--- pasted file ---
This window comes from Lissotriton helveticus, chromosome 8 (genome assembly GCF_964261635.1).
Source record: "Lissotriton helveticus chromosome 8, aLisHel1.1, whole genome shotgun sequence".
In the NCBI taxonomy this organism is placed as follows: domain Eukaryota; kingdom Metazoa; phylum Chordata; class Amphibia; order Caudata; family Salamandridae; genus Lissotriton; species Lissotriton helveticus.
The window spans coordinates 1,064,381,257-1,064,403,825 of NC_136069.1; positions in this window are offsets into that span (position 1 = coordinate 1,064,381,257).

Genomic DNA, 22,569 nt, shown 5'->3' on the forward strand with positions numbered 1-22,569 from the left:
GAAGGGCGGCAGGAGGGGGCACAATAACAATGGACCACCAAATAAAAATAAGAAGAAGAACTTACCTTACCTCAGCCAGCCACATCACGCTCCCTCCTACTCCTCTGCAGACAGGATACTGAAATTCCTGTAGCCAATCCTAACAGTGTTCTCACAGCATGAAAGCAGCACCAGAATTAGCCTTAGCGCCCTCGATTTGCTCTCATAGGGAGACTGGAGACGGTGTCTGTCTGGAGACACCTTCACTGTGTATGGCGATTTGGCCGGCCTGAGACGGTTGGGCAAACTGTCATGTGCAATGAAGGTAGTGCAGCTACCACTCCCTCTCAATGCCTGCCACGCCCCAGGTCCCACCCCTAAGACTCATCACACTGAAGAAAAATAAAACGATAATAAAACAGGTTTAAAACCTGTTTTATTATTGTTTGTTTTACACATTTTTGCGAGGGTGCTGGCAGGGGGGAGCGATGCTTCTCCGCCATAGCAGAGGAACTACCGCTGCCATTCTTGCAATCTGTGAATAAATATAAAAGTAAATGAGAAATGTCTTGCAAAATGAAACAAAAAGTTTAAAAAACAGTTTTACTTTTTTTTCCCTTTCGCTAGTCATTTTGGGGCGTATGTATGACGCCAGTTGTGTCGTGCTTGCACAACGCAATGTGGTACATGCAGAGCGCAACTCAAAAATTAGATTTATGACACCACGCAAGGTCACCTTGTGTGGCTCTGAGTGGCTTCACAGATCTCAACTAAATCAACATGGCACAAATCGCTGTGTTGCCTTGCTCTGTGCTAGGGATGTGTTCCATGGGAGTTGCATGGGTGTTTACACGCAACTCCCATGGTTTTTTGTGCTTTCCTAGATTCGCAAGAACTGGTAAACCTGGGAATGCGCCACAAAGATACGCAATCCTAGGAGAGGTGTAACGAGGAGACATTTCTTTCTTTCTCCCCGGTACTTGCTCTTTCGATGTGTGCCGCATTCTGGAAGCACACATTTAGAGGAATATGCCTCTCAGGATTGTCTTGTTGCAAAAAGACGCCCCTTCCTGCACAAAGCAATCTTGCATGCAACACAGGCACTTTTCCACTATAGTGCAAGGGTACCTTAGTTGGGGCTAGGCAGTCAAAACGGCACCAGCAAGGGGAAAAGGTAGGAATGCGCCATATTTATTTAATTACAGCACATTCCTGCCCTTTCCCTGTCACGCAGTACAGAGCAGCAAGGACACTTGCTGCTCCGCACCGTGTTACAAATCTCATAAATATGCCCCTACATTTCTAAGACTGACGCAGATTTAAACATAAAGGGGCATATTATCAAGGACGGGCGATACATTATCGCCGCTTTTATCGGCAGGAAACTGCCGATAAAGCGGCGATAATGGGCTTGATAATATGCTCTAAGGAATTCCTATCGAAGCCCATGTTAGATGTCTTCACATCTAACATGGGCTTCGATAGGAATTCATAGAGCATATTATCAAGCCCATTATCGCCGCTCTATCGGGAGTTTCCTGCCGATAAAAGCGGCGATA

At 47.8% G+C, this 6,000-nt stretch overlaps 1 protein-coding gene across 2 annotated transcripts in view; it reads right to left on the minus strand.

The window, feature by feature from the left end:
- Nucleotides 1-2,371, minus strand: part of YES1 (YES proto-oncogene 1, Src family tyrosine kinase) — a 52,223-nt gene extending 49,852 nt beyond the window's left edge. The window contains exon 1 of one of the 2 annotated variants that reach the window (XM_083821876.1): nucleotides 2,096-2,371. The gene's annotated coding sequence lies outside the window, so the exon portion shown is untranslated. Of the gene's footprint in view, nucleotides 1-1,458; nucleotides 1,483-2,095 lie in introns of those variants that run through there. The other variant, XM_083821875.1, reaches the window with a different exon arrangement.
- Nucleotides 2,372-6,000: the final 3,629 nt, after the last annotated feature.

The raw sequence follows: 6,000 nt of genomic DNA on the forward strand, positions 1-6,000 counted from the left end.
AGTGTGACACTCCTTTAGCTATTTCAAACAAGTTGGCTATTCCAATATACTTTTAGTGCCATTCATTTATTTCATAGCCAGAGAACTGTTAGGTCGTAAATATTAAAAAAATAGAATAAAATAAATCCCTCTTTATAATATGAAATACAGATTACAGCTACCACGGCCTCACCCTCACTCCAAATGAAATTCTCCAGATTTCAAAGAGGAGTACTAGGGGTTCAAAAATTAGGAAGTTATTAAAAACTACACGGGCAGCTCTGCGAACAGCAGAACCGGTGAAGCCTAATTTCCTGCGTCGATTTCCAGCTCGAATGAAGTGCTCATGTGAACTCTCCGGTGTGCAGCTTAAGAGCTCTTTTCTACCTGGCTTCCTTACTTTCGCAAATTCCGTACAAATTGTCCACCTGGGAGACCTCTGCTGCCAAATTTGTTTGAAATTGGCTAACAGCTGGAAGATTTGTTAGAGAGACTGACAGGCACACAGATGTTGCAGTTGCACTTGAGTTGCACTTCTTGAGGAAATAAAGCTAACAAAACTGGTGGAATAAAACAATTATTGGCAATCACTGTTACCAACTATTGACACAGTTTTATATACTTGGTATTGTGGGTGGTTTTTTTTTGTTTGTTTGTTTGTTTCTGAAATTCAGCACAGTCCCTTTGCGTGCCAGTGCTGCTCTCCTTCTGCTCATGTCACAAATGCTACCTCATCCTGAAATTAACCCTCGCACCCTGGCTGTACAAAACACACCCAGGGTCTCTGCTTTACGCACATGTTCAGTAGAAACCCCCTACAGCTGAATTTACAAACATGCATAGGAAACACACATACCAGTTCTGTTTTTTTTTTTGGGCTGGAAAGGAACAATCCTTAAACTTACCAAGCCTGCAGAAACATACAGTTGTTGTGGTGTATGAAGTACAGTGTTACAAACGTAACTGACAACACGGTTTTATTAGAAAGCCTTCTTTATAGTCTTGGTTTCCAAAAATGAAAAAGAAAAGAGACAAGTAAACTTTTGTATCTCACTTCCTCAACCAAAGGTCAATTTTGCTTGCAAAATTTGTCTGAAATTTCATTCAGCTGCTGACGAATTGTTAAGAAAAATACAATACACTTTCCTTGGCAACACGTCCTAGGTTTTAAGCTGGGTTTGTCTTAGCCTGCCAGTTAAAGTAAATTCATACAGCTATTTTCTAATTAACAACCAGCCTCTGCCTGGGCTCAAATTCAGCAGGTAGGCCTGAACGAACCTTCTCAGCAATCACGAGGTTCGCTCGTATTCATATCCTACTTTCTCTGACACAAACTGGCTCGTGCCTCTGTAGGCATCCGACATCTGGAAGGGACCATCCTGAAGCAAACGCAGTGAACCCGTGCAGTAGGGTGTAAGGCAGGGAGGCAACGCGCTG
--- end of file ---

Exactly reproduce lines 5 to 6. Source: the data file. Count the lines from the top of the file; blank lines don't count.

Genomic DNA, 22,569 nt, shown 5'->3' on the forward strand with positions numbered 1-22,569 from the left:
GAAGGGCGGCAGGAGGGGGCACAATAACAATGGACCACCAAATAAAAATAAGAAGAAGAACTTACCTTACCTCAGCCAGCCACATCACGCTCCCTCCTACTCCTCTGCAGACAGGATACTGAAATTCCTGTAGCCAATCCTAACAGTGTTCTCACAGCATGAAAGCAGCACCAGAATTAGCCTTAGCGCCCTCGATTTGCTCTCATAGGGAGACTGGAGACGGTGTCTGTCTGGAGACACCTTCACTGTGTATGGCGATTTGGCCGGCCTGAGACGGTTGGGCAAACTGTCATGTGCAATGAAGGTAGTGCAGCTACCACTCCCTCTCAATGCCTGCCACGCCCCAGGTCCCACCCCTAAGACTCATCACACTGAAGAAAAATAAAACGATAATAAAACAGGTTTAAAACCTGTTTTATTATTGTTTGTTTTACACATTTTTGCGAGGGTGCTGGCAGGGGGGAGCGATGCTTCTCCGCCATAGCAGAGGAACTACCGCTGCCATTCTTGCAATCTGTGAATAAATATAAAAGTAAATGAGAAATGTCTTGCAAAATGAAACAAAAAGTTTAAAAAACAGTTTTACTTTTTTTTCCCTTTCGCTAGTCATTTTGGGGCGTATGTATGACGCCAGTTGTGTCGTGCTTGCACAACGCAATGTGGTACATGCAGAGCGCAACTCAAAAATTAGATTTATGACACCACGCAAGGTCACCTTGTGTGGCTCTGAGTGGCTTCACAGATCTCAACTAAATCAACATGGCACAAATCGCTGTGTTGCCTTGCTCTGTGCTAGGGATGTGTTCCATGGGAGTTGCATGGGTGTTTACACGCAACTCCCATGGTTTTTTGTGCTTTCCTAGATTCGCAAGAACTGGTAAACCTGGGAATGCGCCACAAAGATACGCAATCCTAGGAGAGGTGTAACGAGGAGACATTTCTTTCTTTCTCCCCGGTACTTGCTCTTTCGATGTGTGCCGCATTCTGGAAGCACACATTTAGAGGAATATGCCTCTCAGGATTGTCTTGTTGCAAAAAGACGCCCCTTCCTGCACAAAGCAATCTTGCATGCAACACAGGCACTTTTCCACTATAGTGCAAGGGTACCTTAGTTGGGGCTAGGCAGTCAAAACGGCACCAGCAAGGGGAAAAGGTAGGAATGCGCCATATTTATTTAATTACAGCACATTCCTGCCCTTTCCCTGTCACGCAGTACAGAGCAGCAAGGACACTTGCTGCTCCGCACCGTGTTACAAATCTCATAAATATGCCCCTACATTTCTAAGACTGACGCAGATTTAAACATAAAGGGGCATATTATCAAGGACGGGCGATACATTATCGCCGCTTTTATCGGCAGGAAACTGCCGATAAAGCGGCGATAATGGGCTTGATAATATGCTCTAAGGAATTCCTATCGAAGCCCATGTTAGATGTCTTCACATCTAACATGGGCTTCGATAGGAATTCATAGAGCATATTATCAAGCCCATTATCGCCGCTCTATCGGGAGTTTCCTGCCGATAAAAGCGGCGATA